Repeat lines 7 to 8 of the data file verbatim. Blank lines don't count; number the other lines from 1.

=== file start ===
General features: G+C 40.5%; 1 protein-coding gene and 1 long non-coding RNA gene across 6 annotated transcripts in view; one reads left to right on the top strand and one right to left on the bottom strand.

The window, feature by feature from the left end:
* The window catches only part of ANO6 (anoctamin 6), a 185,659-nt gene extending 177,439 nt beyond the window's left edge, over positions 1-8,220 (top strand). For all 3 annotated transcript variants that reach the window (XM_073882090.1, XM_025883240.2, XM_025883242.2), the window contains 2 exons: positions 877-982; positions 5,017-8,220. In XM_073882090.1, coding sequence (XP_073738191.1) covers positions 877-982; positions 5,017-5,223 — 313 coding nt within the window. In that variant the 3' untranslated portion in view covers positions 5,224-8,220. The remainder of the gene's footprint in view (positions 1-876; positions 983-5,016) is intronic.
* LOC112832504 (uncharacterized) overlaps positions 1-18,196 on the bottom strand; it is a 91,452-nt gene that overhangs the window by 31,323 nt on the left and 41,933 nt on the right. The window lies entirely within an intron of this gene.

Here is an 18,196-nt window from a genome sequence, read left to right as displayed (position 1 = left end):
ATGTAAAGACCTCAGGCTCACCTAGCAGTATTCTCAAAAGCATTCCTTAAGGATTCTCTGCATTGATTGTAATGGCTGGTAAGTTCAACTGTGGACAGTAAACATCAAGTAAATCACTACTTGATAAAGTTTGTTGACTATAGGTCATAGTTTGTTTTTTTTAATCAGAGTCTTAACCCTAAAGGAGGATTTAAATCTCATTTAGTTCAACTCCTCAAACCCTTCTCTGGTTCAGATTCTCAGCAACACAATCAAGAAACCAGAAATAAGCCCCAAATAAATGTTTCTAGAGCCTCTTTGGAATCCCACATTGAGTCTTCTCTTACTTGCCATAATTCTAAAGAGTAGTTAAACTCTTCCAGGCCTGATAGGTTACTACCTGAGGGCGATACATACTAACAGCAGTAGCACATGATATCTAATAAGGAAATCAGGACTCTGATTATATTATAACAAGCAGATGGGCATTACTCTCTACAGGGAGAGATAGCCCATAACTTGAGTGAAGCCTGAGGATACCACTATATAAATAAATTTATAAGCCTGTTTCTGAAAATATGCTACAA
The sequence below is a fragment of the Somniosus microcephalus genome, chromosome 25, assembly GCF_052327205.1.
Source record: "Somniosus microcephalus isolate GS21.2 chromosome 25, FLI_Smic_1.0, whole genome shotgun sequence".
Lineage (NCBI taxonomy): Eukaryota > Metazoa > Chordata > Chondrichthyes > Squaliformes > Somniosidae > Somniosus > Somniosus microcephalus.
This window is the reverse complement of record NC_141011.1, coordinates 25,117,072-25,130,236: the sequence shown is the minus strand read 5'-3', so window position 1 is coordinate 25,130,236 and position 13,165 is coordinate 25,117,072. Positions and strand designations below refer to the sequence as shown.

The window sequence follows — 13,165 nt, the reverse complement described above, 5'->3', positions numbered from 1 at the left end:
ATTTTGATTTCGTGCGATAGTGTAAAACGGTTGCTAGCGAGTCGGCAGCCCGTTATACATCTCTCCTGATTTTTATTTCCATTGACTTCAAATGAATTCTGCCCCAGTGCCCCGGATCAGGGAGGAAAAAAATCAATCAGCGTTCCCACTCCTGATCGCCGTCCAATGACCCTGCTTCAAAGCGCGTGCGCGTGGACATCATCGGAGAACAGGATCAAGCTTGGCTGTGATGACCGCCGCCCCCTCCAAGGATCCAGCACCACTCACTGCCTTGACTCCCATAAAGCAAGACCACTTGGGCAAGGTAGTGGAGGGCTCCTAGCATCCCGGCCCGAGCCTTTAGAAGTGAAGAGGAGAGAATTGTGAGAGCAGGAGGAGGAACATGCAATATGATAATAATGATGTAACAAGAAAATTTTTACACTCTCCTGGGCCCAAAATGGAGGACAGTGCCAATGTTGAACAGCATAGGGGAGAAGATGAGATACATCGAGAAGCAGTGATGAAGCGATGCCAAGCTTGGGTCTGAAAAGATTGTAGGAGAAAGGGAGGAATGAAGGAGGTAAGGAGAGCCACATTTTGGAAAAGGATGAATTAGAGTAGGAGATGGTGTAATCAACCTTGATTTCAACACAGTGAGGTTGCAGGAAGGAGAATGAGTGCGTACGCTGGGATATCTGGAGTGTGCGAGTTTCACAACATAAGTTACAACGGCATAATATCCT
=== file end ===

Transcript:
The sequence below is a fragment of the Somniosus microcephalus genome, chromosome 25, assembly GCF_052327205.1.
Source record: "Somniosus microcephalus isolate GS21.2 chromosome 25, FLI_Smic_1.0, whole genome shotgun sequence".